Both projects were approved during the Board of Education meeting this week by a 4-0 vote, with member Karen Reed-Wright absent.
The board also approved the proposed 2018-19 budget amendment to include additional required matching local funds related to the State of Tennessee Safe Schools grant and local funding in addition to available E-rate funding to expand technology infrastructure at all secondary locations and the KCS Administrative Support Center.
The safety glazing for reception areas of 10 schools came in at a low bid of $72,200 from Armstrong Construction Co., plus an architect’s fee of $7,500 and a 6 percent contingency of $4,332 for a total of $84,032. The work is to be done with a 110-day time window.
In other action:
— The board voted 4-0 with one absent to fund wireless and switching infrastructure from the KCS general purpose school fund, unreserved fund balance. The bid went to to Personal Computer Systems.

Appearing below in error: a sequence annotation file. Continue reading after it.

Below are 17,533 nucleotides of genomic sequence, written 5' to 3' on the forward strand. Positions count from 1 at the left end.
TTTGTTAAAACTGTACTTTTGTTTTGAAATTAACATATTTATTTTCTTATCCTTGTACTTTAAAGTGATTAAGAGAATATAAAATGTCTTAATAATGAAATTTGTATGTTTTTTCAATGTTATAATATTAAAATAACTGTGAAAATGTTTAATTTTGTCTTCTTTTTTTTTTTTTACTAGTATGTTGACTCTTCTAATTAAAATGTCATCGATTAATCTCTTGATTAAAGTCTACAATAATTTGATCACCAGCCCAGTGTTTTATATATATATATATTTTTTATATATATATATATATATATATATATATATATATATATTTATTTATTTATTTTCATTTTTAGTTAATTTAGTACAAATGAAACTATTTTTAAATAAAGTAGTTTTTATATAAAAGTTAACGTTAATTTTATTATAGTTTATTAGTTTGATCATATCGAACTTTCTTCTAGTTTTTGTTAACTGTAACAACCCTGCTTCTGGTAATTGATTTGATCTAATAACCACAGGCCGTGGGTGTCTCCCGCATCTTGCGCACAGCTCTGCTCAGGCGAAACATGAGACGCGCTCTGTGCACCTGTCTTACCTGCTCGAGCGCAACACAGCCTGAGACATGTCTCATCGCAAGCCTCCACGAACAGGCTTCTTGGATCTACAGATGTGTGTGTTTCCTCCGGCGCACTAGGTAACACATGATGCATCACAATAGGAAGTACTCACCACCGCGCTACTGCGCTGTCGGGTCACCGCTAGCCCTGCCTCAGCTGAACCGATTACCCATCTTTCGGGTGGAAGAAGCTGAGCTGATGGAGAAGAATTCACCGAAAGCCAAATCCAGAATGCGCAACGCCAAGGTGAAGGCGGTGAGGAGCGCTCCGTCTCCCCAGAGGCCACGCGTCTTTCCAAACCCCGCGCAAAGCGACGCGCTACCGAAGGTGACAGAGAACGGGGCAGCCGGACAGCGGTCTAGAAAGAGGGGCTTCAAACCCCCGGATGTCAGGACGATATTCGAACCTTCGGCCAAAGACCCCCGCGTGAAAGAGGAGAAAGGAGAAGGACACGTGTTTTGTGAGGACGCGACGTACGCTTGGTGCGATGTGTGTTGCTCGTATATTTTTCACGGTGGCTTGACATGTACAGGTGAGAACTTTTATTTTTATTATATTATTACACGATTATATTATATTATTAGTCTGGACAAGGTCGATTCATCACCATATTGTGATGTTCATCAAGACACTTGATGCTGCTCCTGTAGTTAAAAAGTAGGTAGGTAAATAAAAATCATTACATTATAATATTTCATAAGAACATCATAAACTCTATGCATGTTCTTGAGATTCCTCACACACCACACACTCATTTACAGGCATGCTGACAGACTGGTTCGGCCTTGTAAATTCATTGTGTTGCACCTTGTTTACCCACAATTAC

KCS Chief Technology Officer Scott Pierce reviewed two quotes, submitted through the Tennessee Education Broadband Consortium, to provide upgraded wireless and switching infrastructure at KCS middle schools and high schools, as well as the Administrative Support Center or central office. KCS previously converted to similar hardware at the Palmer Center and KCS elementary schools.
The contract for E-Rate category two hardware went to PCS at a cost of $619,691.10 and establish a 6 percent contingency of $37,182. Actual costs to Kingsport City Schools after E-Rate discounts will be $186,271. Funding for this project will come from the general purpose school fund’s unreserved fund balance.
— Board member Eric Hyche recognized the KCS School Nutrition Services department and staff for receiving perfect health inspection scores of 100 at every KCS school during the Fall semester. School Nutrition Services Director Jennifer Walker was joined by several KCS cafeteria managers in accepting the recognition.
School cafeterias are inspected by Tennessee health inspectors twice each school year, and the inspections are similar to those that take place in restaurants, with the purpose to identify deficiencies in food preparation and delivery safety. KCS cafeterias served an average of more than 6,000 meals each day during the first semester.